Our directory of things of interest

University Directory

Eastward expansion: why the 100th meridian is on the move

American farmland (such as this one in South Dakota) could find itself being restructured as climate conditions move humid conditions more towards the east of the country American farmland (such as this one in South Dakota) could find itself being restructured as climate conditions move humid conditions more towards the east of the country
02 Jun
2018
As climate conditions at the 100th meridian, the traditional United States boundary between the humid east and the dry west, are shown to be on the move, could it mean a reshaping of America’s farmlands?

 In 1878, explorer John Wesley Powell travelled east to west across the US and noticed a change in the plants around him. Over a relatively small transect of land, prairie flowers gave way to drier shrubs, which in turn gave way to cacti. This gradual but strong transition, between the humid east and the dry west, extended in a straight line from north to south of the US, roughly following the 100th meridian. New research has now confirmed that this climate divide is gradually moving towards the east.

The divide can be seen from space, on Google Earth, and ‘is also plain to window seat passengers flying on airplanes across the continent’ say researchers from the the University of Columbia who have been looking into this territorial shift.

Though scientists largely agree that the climate divide along the 100th meridian exists, the Columbia study is the first to examine its causes. By looking at precipitation models, the team discovered the divide occurs for three reasons: the east is kept wetter by winter storms from the Atlantic and summer storms from the Gulf of Mexico that bend northeast. Meanwhile storms from the Pacific are wicked away by the Rocky Mountains, leaving the west dry.

us mapThe climate divide is readily visible on maps of the US

According to the findings, these dry conditions are moving eastwards. By analysing climate data from 1979 to 2015, the researchers found there had already been a noticeable trend eastwards of the arid climate, now putting the divide roughly at the 98th meridian. ‘There have also been contributions from declining precipitation but we think those might mostly be due to natural variability,’ says Richard Seager, lead author of the study. He believes it is rising temperatures that will increase evaporation and move the arid conditions further eastward. By linking these findings with climate change models, the team predicts that the easterly trend will continue to become more noticeable throughout the 21st century.

If the predictions become true, it could amount to big repercussions for land use along the 100th meridian. Already farming is largely dictated by the divide: moving west across it, farms become fewer and larger by land area, reflecting less available quantities of water. The majority of crops also change from moisture-loving corn, to plants that cope better with dry conditions, such as wheat. The researchers predict that these characteristics will need to be incorporated into the land around the 98th meridian in order to handle the warming conditions to come, potentially redrawing the agricultural maps of North and South Dakota, Nebraska, Kansas, Oklahoma and Texas.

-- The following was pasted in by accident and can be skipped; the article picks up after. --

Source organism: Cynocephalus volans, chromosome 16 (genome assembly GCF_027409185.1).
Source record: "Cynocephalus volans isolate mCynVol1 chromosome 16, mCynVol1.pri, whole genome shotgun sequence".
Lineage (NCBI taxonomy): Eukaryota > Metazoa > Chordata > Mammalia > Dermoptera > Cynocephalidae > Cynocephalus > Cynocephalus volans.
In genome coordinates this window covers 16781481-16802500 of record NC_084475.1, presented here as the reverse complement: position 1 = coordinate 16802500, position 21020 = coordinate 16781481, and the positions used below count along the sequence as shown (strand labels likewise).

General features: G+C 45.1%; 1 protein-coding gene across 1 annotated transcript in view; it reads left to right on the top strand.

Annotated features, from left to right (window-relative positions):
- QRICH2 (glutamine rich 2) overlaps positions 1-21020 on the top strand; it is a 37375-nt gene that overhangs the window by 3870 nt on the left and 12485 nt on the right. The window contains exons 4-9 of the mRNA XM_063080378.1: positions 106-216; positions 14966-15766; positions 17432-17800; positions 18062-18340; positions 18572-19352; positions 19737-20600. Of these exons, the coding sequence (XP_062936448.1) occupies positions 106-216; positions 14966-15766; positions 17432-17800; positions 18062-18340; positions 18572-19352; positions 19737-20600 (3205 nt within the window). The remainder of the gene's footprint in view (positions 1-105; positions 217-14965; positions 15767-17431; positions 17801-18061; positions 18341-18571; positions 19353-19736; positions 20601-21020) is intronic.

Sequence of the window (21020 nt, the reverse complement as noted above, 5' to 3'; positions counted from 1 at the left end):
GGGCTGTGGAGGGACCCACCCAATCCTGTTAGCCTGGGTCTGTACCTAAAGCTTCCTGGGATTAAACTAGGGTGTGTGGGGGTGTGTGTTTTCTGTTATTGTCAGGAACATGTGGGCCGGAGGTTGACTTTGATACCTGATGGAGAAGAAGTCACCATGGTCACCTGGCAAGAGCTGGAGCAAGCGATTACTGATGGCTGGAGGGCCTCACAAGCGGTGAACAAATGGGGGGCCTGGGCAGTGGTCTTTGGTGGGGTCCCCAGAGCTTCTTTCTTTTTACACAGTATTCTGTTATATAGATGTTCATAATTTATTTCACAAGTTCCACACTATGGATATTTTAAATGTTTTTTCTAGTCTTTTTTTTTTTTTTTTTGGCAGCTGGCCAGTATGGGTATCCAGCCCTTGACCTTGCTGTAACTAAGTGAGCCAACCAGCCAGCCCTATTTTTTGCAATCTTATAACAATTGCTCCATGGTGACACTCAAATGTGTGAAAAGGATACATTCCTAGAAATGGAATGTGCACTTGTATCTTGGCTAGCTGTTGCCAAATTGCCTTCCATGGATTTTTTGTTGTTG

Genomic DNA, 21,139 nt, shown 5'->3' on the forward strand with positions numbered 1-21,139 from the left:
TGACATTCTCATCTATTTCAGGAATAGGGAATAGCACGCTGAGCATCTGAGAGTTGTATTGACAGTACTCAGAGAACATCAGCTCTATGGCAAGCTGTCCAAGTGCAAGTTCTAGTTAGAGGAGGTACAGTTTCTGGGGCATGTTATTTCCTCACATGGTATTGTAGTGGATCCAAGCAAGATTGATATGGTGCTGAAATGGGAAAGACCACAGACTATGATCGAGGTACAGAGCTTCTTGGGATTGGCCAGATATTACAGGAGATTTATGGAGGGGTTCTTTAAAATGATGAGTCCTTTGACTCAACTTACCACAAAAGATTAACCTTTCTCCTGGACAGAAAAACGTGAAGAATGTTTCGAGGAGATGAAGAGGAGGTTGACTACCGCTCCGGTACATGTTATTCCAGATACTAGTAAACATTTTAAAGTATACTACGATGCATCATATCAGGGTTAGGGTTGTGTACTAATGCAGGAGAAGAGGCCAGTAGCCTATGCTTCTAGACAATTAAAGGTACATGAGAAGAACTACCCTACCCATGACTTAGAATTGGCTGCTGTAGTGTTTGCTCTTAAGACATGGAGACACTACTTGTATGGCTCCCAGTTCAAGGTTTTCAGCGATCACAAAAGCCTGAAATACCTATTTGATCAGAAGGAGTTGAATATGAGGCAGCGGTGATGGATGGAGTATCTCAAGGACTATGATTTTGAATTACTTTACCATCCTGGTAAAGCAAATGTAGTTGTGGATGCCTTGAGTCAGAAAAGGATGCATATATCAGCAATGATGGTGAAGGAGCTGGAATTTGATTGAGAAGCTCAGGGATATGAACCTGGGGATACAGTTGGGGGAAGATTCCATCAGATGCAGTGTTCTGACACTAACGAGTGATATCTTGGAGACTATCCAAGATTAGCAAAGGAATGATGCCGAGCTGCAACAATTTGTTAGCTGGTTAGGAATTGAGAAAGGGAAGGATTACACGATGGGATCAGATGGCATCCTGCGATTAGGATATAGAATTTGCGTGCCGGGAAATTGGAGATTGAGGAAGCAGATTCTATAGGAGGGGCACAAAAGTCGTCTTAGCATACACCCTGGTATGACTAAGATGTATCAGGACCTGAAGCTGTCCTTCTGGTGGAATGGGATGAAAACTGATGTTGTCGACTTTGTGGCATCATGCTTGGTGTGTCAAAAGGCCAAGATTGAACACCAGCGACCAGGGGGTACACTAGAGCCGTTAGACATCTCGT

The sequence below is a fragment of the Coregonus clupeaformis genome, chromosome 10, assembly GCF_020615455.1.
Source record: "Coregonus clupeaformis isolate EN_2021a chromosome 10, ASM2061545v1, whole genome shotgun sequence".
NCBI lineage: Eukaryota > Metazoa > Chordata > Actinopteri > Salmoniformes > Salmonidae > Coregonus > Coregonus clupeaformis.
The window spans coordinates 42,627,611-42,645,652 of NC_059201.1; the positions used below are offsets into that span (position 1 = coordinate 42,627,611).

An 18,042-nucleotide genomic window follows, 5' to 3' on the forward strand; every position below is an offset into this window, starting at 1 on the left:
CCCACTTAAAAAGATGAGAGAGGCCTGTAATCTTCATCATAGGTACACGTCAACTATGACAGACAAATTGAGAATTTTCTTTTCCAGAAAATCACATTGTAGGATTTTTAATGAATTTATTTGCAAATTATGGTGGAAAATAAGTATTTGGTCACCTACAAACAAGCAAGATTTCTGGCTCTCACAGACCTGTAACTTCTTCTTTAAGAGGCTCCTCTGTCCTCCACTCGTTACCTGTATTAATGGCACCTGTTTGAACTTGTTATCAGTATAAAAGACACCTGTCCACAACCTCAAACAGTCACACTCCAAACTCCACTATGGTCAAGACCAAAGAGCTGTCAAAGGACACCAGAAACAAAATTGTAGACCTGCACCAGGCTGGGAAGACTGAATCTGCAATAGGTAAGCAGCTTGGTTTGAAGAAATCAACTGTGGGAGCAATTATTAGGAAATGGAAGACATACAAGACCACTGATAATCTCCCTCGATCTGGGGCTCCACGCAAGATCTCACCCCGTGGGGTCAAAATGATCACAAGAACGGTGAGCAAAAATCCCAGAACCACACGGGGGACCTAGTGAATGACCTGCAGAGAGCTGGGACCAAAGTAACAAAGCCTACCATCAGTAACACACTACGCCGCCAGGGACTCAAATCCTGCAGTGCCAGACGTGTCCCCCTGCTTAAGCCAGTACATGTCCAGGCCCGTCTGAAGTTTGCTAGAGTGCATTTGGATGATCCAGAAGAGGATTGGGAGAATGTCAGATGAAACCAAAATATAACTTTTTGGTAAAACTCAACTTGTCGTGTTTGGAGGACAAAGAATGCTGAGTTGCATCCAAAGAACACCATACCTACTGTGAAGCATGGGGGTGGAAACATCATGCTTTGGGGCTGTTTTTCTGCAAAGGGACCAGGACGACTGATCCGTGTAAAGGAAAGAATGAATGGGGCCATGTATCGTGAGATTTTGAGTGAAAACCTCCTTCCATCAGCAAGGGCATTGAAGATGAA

This was published in the June 2018 edition of Geographical magazine

geo line break v3

Free eBooks - Geographical Newsletter

Get the best of Geographical delivered straight to your inbox by signing up to our weekly newsletter and get a free collection of eBooks!

geo line break v3

Related items

Subscribe and Save!

geo line break v3

Free eBooks - Geographical Newsletter

Sign up for our weekly newsletter today and get a FREE eBook collection!

geo line break v3

University of Winchester

geo line break v3

EDUCATION PARTNERS

Aberystwyth University University of Greenwich The University of Derby

TRAVEL PARTNERS

Ponant

Silversea

Travel the Unknown

NEVER MISS A STORY - Follow Geographical on Social

Want to stay up to date with breaking Geographical stories? Join the thousands following us on Twitter, Facebook and Instagram and stay informed about the world.

More articles in NATURE...

Geophoto

Mountains provide a dramatic sight at the best of times,…

Wildlife

A surge in reports of dead hares has resulted in…

Oceans

Four scientists have banded together to make the case against the farming of octopuses, arguing…

Climate

As planetary oil consumption hits the 100-million-barrel mark Marco Magrini…

Oceans

A ship that ran aground early in February has been…

Wildlife

Two whale populations on either side of the African continent…

Geophoto

March traditionally heralds the beginning of spring, a time of…

Wildlife

An innovative project to utilise Laos’ elephant experts in service…

Polar

Despite common belief that Antarctica is vastly uninhabited, humans are…

Wildlife

Javan rhinos survived the recent Krakatoa tsunami, but the species…

Energy

As the world turns away from fossil fuels, one question…

Geophoto

The winners of the Outdoor Photographer of the Year 2018…

Climate

New legislation in Florida aims to solve various environmental issues,…

Polar

The world’s magnetic model is getting an early update, as…

Climate

Marco Magrini looks at the financial pressures spilling out into the…

Geophoto

Few sights are more dramatic than a star-filled sky at…

Polar

A region of Antarctica previously known for relative stability is…

Tectonics

Everything we thought we knew about eruptions could be wrong

Oceans

Sea levels are rising across the globe, but along the…

Polar

Seismometers buried in the Ross Ice Shelf have revealed that…